We wrote previously about UC Berkeley students’ attempt to block comedian Bill Maher from speaking at the university’s commencement ceremonies. Students circulated a petition citing “hateful” statements like the one contained in the tweet below as reasons why Maher should not be allowed to speak at the ceremony.

Unfortunately for Berkeley’s future community organizers, Berkeley Chancellor Nicholas B. Dirks disagrees with the premise of their petition, and has overturned a student vote blocking Maher from speaking at graduation.

Via Inside Higher Ed:

“The UC Berkeley administration cannot and will not accept this decision, which appears to have been based solely on Mr. Maher’s opinions and beliefs, which he conveyed through constitutionally protected speech,” said a statement from the university. “For that reason Chancellor Dirks has decided that the invitation will stand, and he looks forward to welcoming Mr. Maher to the Berkeley campus. It should be noted that this decision does not constitute an endorsement of any of Mr. Maher’s prior statements: indeed, the administration’s position on Mr. Maher’s opinions and perspectives is irrelevant in this context, since we fully respect and support his right to express them. More broadly, this university has not in the past and will not in the future shy away from hosting speakers who some deem provocative.”

Bravo, Mr. Chancellor. For the first time in perhaps forever, someone at Berkeley has admitted to a full and fair understanding of what it means to have free speech in America. I applaud this decision not because I’m a fan of Maher (that only happens about 60% of the time) but because for once, someone has taken a stand and said “no” to the budding ranks of the thought police.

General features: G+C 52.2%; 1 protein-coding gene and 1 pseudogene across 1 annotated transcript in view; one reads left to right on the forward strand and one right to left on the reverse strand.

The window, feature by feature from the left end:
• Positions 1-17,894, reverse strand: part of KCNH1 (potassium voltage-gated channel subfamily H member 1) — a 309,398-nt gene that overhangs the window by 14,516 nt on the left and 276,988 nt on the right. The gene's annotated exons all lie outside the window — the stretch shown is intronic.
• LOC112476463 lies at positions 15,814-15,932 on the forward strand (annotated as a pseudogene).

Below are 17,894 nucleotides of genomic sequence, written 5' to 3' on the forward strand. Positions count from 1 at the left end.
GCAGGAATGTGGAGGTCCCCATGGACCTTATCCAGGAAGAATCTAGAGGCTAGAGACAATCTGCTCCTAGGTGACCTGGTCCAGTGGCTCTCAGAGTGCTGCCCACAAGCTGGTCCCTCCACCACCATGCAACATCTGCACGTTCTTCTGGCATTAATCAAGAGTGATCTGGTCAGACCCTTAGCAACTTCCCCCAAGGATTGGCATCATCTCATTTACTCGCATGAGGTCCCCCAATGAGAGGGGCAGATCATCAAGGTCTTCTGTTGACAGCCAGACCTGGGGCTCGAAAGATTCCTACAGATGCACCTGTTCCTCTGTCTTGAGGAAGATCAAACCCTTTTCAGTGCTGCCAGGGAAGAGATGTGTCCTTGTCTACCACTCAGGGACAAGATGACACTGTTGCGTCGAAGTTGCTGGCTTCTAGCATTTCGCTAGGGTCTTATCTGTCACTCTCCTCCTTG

Comments on the original petition have gotten more and more colorful since the Chancellor’s announcement:

“The administration claims to be upholding free speech by letting Bill Maher speak at the commencement. What the administration fails to realize is that it has turned its back on MANY other values that it is supposed to uphold such as equality and anti-discrimination. Also, having a speaker who has said offensive and ignorant things about certain members of society is not just about free speech. It is, in some way and to some extent, endorsing his beliefs since he is allowed to address the graduating class.”

Curious about what Maher has to say about all this? You’ll have to wait until Friday—but I’m sure it’s going to be colorful!

That being said, wouldn’t it be a gas if Maher went on national TV and told the students at Berkeley where to get off? Talk about “hate speech!”